Parent’s Guide to Designing and Building a Self-Driving Car with Their Kids – Part 3

“It’s not the destination, it’s the Journey…” 

I suspect building a full-size self-driving car seems like a momentous task – and it is.  But a few things we have going for us.  As I stated in my previous blog, autonomous (self-driving) cars have a lot of the STEM aspects you want to instill in your child – math, science, electronics, and technology.  So even if you don’t finish this, those subjects will take your child far.

A few things I would recommend is building a design for you car.  The cheapest way of designing anything is using a Computer-Aided Design (CAD) software.  For me, this is Autodesk® AutoCAD® 2017.  It’s a great software package, but a little on the pricey side.  There are also plenty of open source CAD software packages available.  The nice thing about AutoCAD is that i comes with an add-on called Autodesk EAGLE, which is a electronics schematic design tool.  Inevitably, there will be some electronic circuits required to build the prototype and eventually the actual car, so having an electronics design tool will be very helpful.

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Autodesk EAGLE, a electronics design tool

I alluded this earlier in one of my blogs, but you will want to build a prototype that makes it easier for kids to learn about the curriculum and about the subject matter involved. A prototype has a smaller budget an can be a much smaller than the eventual final product.  In my case I took apart one of my child’s toys and hooked it up to a RaspberryPi and Arduino (see Part 2 for more info).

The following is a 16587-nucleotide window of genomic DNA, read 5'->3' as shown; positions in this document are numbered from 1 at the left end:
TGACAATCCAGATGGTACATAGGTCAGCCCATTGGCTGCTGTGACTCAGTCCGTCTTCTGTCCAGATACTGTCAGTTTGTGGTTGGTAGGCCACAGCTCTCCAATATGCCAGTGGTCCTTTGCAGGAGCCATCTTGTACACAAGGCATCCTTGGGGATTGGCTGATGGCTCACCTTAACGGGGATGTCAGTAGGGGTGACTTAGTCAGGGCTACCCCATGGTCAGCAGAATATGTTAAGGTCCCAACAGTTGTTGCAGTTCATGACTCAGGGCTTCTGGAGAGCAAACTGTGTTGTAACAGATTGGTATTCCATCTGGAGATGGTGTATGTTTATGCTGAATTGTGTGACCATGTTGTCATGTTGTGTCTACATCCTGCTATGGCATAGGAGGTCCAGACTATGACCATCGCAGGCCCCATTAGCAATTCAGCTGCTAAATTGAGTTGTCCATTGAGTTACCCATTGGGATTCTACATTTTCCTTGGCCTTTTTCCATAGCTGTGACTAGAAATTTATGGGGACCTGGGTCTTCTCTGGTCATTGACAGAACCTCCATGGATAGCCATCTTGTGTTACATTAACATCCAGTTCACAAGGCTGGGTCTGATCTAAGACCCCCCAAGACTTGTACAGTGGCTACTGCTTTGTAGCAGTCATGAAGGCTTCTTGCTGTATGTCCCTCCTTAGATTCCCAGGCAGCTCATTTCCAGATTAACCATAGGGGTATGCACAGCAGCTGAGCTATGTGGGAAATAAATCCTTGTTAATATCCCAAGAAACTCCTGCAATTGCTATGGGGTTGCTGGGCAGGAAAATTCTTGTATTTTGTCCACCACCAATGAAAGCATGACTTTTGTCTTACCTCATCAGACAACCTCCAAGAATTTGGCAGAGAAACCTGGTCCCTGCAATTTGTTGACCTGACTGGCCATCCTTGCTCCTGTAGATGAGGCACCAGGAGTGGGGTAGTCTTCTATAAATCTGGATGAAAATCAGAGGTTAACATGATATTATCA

Having a cash budget and setting design limitations on the car will take out a some of the risk of a venture such as this.  For instance, our stated goal was to create a car that would not have an occupant riding inside of it, nor would it be on any public roads. This would not require us to get specific permits or spend heavily on safety features of the car. Before building anything large, my recommendation is to have the following:

  1. A budget.  My budget is going to be around $15,000 adjusted for inflation.
  2. A goal statement or what you want to achieve that makes the project a successful learning experience.
  3. design goals.  The must haves to achieve the goal you want.
  4. If you want to get really crazy, an actual project plan.

We actually plan to create multiple prototypes, as our skills increase, so will the quality and “coolness” of our design.  This RC car we plan to use for our second prototype:

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The body of the prototype II car will a Porsche.  Prototype I is almost done 🙂 !

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The internal frame of prototype II car.  Once completed, it will have cameras, computers, and motors.  There will be other devices as well to help with autonomy.

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